By: Greg Mitchell
In an Op-Ed for The Washington Post on Sunday, former White House press spokesman Ari Fleischer takes strong issue with his former deputy, and successor in that post, Scott McClellan, who in his new book labels the media ?complicit enablers? in the march to war in Iraq.
Fleischer points out that he, of all people, never expected to defend reporters, but he feels they are getting a bum rap for allegedly not asking the tough questions before the invasion — and he sides with those, such as David Gregory and Charles Gibson, who have strongly defended themselves.
But Fleischer?s case is misleading and weak. Consider just one assertion: “In the lead-up to the war in Iraq, no matter what position the president took, the press took the opposite.”
In fact, more than half of the column considers issues beyond Iraq — involving Afghanistan, the Soviet Union, and the immediate aftermath of 9/11. When he gets to Iraq, Fleischer cherry-picks a few tough questions, but the only reporter he identifies is — are you ready? — Helen Thomas, the most outspoken of all the White House reporters in that period. The other questions simply come from transcripts, with no reporter known, but I would suspect that one or more of these other examples also belong to Thomas.
In any event, the handful of questions, covering seven months of buildup to war, hardly represent a groundswell of criticism. And, in any case, they are almost irrelevant. No one disputes that dozens of reporters, over many months, asked Flreischer many tough questions in the little-watched daily press gaggles. But it was sporadic, few were posed to the president in prime time, and the “tougnhess” rarely carried over to print or TV airtime.
More importantly, it was the overall press coverage that was, yes, quite enabling, as I have chronicled in my new book and dozens of times previously here. Stories critical of the administration?s case for war were usually buried — and the non-answers to the ?tough questions? did not lead to front-page probes.
Jonathan Landay, one of the few reporters to translate his questions into print, over and over, at Knight Ridder in the run-up to the war, told me a few days ago, “Yes, many asked the right questions — but they asked the wrong people.”
Dan Rather, in speaking to the National Conference on Media Reform in Minneapolis on Saturday, aptly addressed this ?tough questions? question, by observing that too often the White House correspondent ?dutifully repeats the question he asked of the president or his press secretary, and dutifully relates the answer he was given — the same non-answer we’ve already heard dozens of times, which amounts to a pitch for the administration’s point of view, whether or not the answer had anything to do with the actual question that was asked. And then: ‘Thank you Jack. In other news today … ‘”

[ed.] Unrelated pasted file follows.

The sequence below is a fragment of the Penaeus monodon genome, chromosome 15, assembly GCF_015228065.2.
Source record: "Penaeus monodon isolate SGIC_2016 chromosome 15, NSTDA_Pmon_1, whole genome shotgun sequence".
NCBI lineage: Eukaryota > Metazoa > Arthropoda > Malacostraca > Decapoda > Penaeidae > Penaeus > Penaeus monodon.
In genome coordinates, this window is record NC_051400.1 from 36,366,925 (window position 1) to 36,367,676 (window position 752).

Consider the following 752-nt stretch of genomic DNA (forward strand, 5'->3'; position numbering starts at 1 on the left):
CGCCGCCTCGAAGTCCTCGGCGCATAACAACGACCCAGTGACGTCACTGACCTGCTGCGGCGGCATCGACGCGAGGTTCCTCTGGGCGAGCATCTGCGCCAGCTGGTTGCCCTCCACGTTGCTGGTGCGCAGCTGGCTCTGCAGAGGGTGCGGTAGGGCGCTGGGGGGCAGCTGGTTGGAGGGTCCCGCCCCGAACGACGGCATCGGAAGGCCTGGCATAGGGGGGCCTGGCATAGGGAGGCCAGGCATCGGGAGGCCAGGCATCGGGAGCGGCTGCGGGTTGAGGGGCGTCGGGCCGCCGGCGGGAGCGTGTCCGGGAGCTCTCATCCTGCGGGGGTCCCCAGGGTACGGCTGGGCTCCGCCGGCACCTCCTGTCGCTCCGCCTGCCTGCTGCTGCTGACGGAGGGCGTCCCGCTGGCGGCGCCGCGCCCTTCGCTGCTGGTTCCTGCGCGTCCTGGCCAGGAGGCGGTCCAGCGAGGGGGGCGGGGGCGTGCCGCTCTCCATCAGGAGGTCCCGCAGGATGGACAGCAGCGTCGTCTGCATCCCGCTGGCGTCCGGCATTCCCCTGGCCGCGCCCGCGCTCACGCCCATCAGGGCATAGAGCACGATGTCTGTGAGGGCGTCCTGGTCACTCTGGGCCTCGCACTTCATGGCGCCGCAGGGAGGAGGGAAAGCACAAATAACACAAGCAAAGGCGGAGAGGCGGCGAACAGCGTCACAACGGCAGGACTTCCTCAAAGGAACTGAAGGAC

Here’s how Rather explained further: ?When a tough question is asked and not answered, when reputable people come before the public and say, ‘Wait a minute, something’s not right here,’ the press has treated them like voices crying in the wilderness. These views, though they might be given air time, become lone dots — dots that journalists don’t dare connect, even if the connections are obvious, even if people on the Internet and in the independent press are making these very same connections. The mainstream press doesn’t connect these dots because someone might then accuse them of editorializing, or of being the, quote, ‘liberal media.’
“But connecting these dots — making disparate facts make sense — is a big part of the real work of journalism.?
At the president’s final press conference before the 2003 invasion, as I related here at E&P, reporters asked a few “tough” questions but also laughed along with the president’s jokes and quips on the eve of war, missing their last chance to really hold his feet to the fire. I wrote a column the next day with Ari Berman titled “11 Questions They Did Not Ask.” Surely, that night, Ari Fleischer, watching offstage, breathed a sigh of relief — not fire at the “tough” reporters.
The Post is on quite a roll this week. Fred Hiatt, the editorial and opinion chief, has a new column that currently carries this headline on the paper’s Web site: “The Iraq War Isn’t Bush’s Fault.”
So I do have to agree with Ari Fleischer’s concluding sentence in his Op-Ed: “No amount of revisionism should be allowed to erase the historical record on this.”
Greg Mitchell’s book is So Wrong for So Long: How the Press, the Pundits — and the President — Failed on Iraq.